OK last massive post on errors, at least for now. We have talked about what errors happen in the preparation and striking process, so now we finish with problems in the die itself. The machinery is working fine, but its elements have issues. (Don’t we all)

Guess what, more definitions.

To get the image of a coin onto a coin is, unfortunately, not magic. A plaster sculpture that is about 8-12 inches in diameter is designed. This shrunk down to size and put onto the Master Hub (hubs always have a positive or relief/raised image of the coin). This Master Hub is then used to create Master Dies (bearing the negative, or incuse/sunken image of the coin). The few Master Dies are then copied to create Working Hubs (hubs), which are used to create the Working Dies (dies) on steel rods that actually make the coins.

As you might guess, the errors can occur on the hubs and dies from their creation, at installation, and during use. Most of these errors are still released from the mint due to the fact that the problems cannot be seen by the naked eye on quick inspection.

A few exceptions exist, where the dies are used despite producing obvious flaws. The 1955 Lincoln cent is an example. The die error was discovered half way thru the run of coins and the decision was made to just continue at this point in the run. This is an example of Double Die.

1955 double die error

Die Damage

Die Damage is the most common of these kinds of die errors. These include die cracks, die breaks, and die chips. Since the dies are smashing into the planchet, they wear down. This cause a multitude of errors. The below-marked picture is a great way to see two die errors on the same coin. Notice how the break is “deeper & darker” than the crack

Shattered Coin

Die Crack- like is sounds, is a crack in the die, which results in a raised line of metal in the stuck coin.

Die Break- This can be a piece that breaks completely off or if the whole die breaks, leaving a larger error.

Great picture showing a die crack and die break

Die Chip– a kind of die break (not near the rim) the die and leaves a void where the coin metal flows during minting.

Die Chip

Die Cud– is a break near the rim (unlike the above chip)

Die Cud

Clashed Dies or Die clash

Although like die damage, this results when the dies strike each other w/o a planchet in the press. One die will thus leave a mark on the other. The most commonly used example of this is the Franklin half-dollar with “Bugs Bunny” teeth. The eagles wings reverse indented on Franklin’s face, giving him protruding teeth. If you are thinking this ia hard to see, yes, it is. Most of the errors we talk about require a loop to see, as collectors are getting into the nitty-gritty at this point.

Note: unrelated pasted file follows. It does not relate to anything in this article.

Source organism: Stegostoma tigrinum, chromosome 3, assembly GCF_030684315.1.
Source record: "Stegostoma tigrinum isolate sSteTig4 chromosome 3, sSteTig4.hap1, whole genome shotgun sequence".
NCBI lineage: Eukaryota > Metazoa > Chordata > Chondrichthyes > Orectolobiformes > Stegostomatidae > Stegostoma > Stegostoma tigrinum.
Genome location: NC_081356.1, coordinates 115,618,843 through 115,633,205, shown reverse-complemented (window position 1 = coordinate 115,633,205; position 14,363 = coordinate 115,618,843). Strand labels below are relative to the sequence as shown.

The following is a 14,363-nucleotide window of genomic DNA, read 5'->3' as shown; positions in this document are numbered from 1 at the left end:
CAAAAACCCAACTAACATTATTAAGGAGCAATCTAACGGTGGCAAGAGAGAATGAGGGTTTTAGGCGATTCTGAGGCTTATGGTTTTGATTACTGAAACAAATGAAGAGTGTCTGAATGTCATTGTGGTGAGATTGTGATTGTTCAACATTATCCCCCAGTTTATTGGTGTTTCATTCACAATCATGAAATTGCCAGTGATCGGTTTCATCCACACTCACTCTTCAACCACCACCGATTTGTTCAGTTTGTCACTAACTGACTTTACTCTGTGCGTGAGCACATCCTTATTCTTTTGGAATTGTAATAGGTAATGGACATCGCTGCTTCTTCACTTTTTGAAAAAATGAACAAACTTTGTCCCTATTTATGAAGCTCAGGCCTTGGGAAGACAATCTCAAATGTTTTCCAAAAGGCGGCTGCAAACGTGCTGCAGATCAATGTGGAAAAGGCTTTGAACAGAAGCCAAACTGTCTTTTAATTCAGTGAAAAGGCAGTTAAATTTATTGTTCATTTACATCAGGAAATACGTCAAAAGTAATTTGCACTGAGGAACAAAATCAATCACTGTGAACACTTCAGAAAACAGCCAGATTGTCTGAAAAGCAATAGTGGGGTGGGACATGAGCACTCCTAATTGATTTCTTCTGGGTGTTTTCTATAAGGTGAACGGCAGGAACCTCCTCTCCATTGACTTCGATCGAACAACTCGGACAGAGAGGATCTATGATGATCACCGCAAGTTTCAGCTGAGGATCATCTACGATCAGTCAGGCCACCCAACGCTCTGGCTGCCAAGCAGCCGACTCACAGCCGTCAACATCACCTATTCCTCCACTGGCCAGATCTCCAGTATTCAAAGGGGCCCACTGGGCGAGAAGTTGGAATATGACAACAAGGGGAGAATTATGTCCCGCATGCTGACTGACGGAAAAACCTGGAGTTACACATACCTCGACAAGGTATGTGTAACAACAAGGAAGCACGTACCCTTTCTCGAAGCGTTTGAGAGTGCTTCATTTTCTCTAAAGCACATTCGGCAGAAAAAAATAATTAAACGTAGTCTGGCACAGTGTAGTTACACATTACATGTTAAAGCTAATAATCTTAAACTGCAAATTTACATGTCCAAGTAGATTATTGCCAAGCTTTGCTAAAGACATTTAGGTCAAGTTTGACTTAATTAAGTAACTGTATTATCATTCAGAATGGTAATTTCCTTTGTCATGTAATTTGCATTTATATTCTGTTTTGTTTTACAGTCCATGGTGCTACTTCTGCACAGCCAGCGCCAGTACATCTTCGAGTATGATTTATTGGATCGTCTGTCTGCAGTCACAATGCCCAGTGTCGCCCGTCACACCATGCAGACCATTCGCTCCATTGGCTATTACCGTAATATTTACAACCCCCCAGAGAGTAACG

Misaligned dies

The way that an obverse and reverse die are aligned is important. It is actually a set way, go figure, so that elements that are in high or low relief have the proper amount of metal to fill in on both sides. You do not want to have a front and a back element that are both low relief so that the coin would have a “thin” spot. So If the dies are not synced up, errors occur.  This can be from the dies being rotated, offset or tilted. A MAD (MisAligned Die)  clash can be had. (see the circle of metal going true the date in the picture below).

Punching errors

Back in the days of yore the mint was all about saving money (hehe) so they would sometimes send out dies w/o dates or mint marks on them, so they could be reused (reduse, recycle)! This meant that a technician would have to take a small steel rod with a number or letter on it, called a punch, and strike the die to add a needed element. Well, whenever you add in the human element, srrros can and do occur. If they did not strike hard enought, they had to redo it. If they put it in the wrong place, or were off on the orientation, that was a boo- boo. If they used the wrong punch, opps again, punching errors.

Overdates and over mintmarks

In another effort to save money (yep still funny) mints would use a die until it broke (see shattered coin above). So when a new year came about, time to change the date on the coin, or give the die to a different mint and throw a new mintmark on there.  These changes are not considered errors in the true sense, as it was intentional. These modifications to the dies are considered “varieties”, but I am including them as some non-numismatists believe them to be errors.


When two different dies were never not suppose to go together are. Like a quater and dollar, from this Coin World picture. 


So that is a general summary of the kinds of errors in coins, broken into three main topics, Planchet, Striking, and Hub/Die errors! Stay tuned for more fun posts on coins!